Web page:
Oil inches into one-week high as Iran glut weakens
On Tuesday, prices of oil slipped, but had inched near one-week highs after its sudden climb of more than 3% in a prior session as investors mitigated expectations of Iran’s early return to international crude markets.
Brent crude saw a decline of 3% or 20 cents, with it being left at $68.26 per barre at 1223 GMT. It jumped yet again by 3% on Monday. U.S. West Texas Intermediate futures saw a fall of 0.4%, down by 29 cents, leaving it at $65.76 a barrel, after it had gained 3.9% from the prior session.
United States and Iran are set to resume indirect negotiations in Vienna within the coming week. This had been revitalized after Tehran and the United Nations Nuclear Agency extended a monitoring agreement on the former’s atomic programme.
Antony Blinken, U.S. Secretary of State, was quoted in an interview on Sunday saying that he had not seen yet if Iran would be complying with its nuclear committments so as to see the removal of sanctions with progressing talks. Regarding the matter, Commerzbank had this to say:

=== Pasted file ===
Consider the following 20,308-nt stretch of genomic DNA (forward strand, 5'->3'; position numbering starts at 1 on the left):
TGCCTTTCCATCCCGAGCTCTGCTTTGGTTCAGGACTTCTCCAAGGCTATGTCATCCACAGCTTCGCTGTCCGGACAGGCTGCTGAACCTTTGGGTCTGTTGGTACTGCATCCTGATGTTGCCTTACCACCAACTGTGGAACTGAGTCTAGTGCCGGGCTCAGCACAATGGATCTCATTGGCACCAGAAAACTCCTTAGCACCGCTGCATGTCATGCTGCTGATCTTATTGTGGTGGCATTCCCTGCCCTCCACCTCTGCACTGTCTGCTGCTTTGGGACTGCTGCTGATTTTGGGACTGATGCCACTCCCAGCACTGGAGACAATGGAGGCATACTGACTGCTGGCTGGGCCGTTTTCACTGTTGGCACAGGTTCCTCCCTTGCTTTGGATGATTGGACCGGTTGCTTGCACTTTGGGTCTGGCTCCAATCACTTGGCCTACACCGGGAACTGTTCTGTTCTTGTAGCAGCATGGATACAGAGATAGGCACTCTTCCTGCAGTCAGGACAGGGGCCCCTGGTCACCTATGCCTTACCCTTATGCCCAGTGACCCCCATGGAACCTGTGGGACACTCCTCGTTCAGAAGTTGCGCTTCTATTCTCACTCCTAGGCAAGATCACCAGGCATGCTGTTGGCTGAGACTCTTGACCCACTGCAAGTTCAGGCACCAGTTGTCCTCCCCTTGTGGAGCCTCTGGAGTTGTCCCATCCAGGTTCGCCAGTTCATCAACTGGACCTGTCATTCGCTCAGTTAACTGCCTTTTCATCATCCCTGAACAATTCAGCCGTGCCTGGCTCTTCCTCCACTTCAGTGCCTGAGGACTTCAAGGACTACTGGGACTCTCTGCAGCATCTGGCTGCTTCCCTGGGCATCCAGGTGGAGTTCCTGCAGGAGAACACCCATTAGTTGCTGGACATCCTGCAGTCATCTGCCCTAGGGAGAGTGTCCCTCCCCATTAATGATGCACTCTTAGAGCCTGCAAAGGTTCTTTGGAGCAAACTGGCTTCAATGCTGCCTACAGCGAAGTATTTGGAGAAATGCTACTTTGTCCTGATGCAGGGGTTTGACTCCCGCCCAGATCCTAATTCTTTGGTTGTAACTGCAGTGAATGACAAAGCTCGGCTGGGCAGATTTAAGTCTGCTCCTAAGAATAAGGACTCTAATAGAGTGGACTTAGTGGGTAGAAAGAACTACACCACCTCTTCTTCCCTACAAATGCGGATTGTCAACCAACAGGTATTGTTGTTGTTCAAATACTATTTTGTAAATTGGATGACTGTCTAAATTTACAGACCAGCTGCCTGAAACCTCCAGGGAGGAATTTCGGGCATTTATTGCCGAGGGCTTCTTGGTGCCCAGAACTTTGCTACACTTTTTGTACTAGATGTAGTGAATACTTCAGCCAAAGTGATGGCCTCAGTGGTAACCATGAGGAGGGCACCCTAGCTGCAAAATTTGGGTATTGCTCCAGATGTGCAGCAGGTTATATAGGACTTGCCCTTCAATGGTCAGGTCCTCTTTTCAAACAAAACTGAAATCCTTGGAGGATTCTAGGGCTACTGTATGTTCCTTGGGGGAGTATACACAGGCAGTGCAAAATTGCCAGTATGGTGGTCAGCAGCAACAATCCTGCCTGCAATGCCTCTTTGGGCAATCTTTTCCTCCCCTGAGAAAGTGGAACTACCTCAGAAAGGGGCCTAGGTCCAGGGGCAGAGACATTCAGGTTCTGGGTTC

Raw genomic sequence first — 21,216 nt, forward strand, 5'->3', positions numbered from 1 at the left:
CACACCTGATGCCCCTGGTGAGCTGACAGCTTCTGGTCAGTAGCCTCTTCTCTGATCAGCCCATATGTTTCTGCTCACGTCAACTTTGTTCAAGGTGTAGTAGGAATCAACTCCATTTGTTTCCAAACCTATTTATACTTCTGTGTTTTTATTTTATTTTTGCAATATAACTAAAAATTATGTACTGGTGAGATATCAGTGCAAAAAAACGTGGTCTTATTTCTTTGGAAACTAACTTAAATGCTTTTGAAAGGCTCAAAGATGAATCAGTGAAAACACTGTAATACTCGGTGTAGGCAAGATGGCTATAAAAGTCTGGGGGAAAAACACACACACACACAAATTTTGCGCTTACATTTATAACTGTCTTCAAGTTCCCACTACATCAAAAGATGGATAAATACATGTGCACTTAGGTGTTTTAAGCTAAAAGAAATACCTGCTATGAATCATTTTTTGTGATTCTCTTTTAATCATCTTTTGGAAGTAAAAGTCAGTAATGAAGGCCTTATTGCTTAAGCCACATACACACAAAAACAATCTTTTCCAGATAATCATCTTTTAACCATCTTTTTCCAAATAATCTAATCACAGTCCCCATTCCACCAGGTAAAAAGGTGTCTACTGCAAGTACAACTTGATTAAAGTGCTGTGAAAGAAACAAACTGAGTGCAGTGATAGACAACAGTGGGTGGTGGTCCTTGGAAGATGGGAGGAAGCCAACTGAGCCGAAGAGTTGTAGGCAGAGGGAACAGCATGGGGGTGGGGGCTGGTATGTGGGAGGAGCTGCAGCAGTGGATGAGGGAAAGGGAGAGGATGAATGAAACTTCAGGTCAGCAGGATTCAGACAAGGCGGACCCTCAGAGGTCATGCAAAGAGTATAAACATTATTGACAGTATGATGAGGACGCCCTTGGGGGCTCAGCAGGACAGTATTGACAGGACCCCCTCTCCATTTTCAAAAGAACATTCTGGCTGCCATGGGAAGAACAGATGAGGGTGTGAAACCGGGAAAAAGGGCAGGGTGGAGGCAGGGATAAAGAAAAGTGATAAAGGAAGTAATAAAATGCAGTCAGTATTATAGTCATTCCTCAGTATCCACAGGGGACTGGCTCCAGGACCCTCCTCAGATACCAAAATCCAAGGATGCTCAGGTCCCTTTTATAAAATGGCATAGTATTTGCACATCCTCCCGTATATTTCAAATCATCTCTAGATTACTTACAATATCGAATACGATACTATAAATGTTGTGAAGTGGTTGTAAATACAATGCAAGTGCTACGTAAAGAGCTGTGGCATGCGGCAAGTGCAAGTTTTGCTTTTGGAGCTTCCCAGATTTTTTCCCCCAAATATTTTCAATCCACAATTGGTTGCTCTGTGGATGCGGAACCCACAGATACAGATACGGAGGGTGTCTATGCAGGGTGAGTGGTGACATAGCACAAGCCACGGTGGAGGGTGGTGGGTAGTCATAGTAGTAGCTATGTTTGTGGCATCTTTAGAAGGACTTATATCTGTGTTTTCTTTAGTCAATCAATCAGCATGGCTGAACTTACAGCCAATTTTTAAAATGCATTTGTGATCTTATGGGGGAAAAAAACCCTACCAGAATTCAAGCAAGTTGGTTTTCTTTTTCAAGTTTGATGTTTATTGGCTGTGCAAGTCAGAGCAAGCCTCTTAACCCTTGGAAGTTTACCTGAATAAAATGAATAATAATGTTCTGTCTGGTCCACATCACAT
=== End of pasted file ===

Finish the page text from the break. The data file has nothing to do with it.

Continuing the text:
“It seems that the market no longer expects the nuclear agreement between the US and Iran to be reinstated in the near future, or therefore that Iranian oil exports will quickly return to the global market,”
Oil demand, in general, remains to be a mixed bag with the Coronavirus pandemic still being patchy.
Certain European and American regions are seeing fewer cases which led them to ease previously implemented restrictions. However, in India one of the world’s biggest oil importer, the rates remain high, recording a total of 222,315 on Monday.
German economy shrank more than what is forecast in the first quarter as COVID-19-related restrictions compelled households to put more money into savings, data recorded on Tuesday.